Why write a Tuba concerto?

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Why write a Tuba concerto?

The other day, an old friend gave me a recording of Ralph Vaughan Williams' Tuba Concerto (with James Gourley). While the orchestral parts are quite nicely written, and fit in well with the rest of RVWs work, I was astounded at how awful the Tuba sounded. It's not that Gourley is a bad player at all, but that the Tuba is an instrument completely unfit for a virtuoso performance. It sounds like a whale being strangled by a giant squid. How anybody can find beauty in such an instrument is completely beyond me. In an orchestra, of course, the Tuba has its place and time, but alone in solo composition I cannot see the point.
It's not that Vaughan Williams is a bad composer, or that I dislike him. The symphonies are all worth listening to, and even Pilgrim's Progress is decent enough. I just cannot see why he would write this concerto if not some kind of sick practical joke upon the listening public.

RE: Why write a Tuba concerto?

I suppose if you've got friends that play a particular instrument, or you get commissioned, why not? The problem for most of us, as far as the tuba is concerned, is that its sound carries associations that bar us from serious reaction. I recall a friend's son taking it up, and even the father couldn't keep a straight face when his boy fluffed notes during a recital.

It must drive tuba players nuts that the range of emotion and sonority that they can hear in their beloved instrument sounds, to the rest of us, like a portrayal of Falstaff in various stages of a sherry binge.

Holmboe wrote a concerto and an intermezzo for tuba. Skilled pieces but the cadenzas of the concerto sound, to my ears anyway, like nothing more than virtuoso demonstrations of the art of petomanie. Langgaard also wrote a piece that hasn't survived. He sent it to a prospective soloist telling him to burn it if he didn't like it. Not liking it, the prospective soloist complied.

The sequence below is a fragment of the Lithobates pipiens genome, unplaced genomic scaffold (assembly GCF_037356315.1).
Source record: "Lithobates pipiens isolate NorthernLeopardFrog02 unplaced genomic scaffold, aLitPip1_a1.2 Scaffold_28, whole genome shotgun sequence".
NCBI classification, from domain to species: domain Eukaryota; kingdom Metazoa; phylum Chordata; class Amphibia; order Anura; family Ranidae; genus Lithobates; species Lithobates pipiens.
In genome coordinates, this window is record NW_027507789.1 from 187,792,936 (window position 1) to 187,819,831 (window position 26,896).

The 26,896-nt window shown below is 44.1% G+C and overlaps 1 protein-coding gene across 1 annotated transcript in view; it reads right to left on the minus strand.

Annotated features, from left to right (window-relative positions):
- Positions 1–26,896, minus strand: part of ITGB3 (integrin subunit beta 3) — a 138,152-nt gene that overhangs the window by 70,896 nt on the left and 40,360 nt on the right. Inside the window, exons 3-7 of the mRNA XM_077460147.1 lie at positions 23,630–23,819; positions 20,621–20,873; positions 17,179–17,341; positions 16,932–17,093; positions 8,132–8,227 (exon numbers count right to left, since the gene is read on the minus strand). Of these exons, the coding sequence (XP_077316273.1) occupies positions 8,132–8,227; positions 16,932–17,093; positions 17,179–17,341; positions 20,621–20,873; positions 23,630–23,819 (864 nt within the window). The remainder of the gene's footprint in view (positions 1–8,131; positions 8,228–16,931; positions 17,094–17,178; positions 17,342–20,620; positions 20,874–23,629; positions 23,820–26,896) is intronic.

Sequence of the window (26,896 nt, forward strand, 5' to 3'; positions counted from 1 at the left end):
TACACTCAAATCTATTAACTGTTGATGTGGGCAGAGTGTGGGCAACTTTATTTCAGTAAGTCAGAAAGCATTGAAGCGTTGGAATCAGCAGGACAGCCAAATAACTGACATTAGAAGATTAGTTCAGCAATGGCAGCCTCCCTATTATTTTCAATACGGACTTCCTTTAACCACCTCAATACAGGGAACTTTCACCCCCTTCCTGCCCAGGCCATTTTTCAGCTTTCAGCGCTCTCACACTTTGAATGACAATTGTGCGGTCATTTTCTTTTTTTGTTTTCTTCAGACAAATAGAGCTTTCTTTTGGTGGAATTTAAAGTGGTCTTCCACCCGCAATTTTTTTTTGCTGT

At least composers of tuba concertos can expect to get their works played given the scarcity of such compositions.

RE: Why write a Tuba concerto?

Why write a tuba concerto? Quite simply, so that tuba players, like every other instrument player in the orchestra, have concertos to play. Clearly the notion that  any one of the other six billion people on this planet could find beauty in anything beyond your consciuosness, or that every professional tuba player in the world, is utterly in love with the sound of their instrument, and that's why they took it up in the first place, is completely beyond the realms of possibility.

For the life of me, I will never understand why people who have nothing positive or stimulating to contribute to this forum, don't spend their time listening to the music they do love rather than filling these pages with their snide remarks and petulant negativity.


RE: Why write a Tuba concerto?

Perhaps it could be attributed to Ralph's senility? But it's a fun piece to listen to, and perhaps very skillfully composed, although I am not all that familiar with tuba dynamics.

"Some say it is Napoleon, some Hitler, some Mussolini. For me it is simply Allegro con brio." – Toscanini, speaking of the Eroica

RE: Why write a Tuba concerto?

I haven't heard the RVW, but I can understand the desire of tuba players to want something to show off their skills and instrument. I would guess that RVW relished the technical challenge, to say nothing of the fee.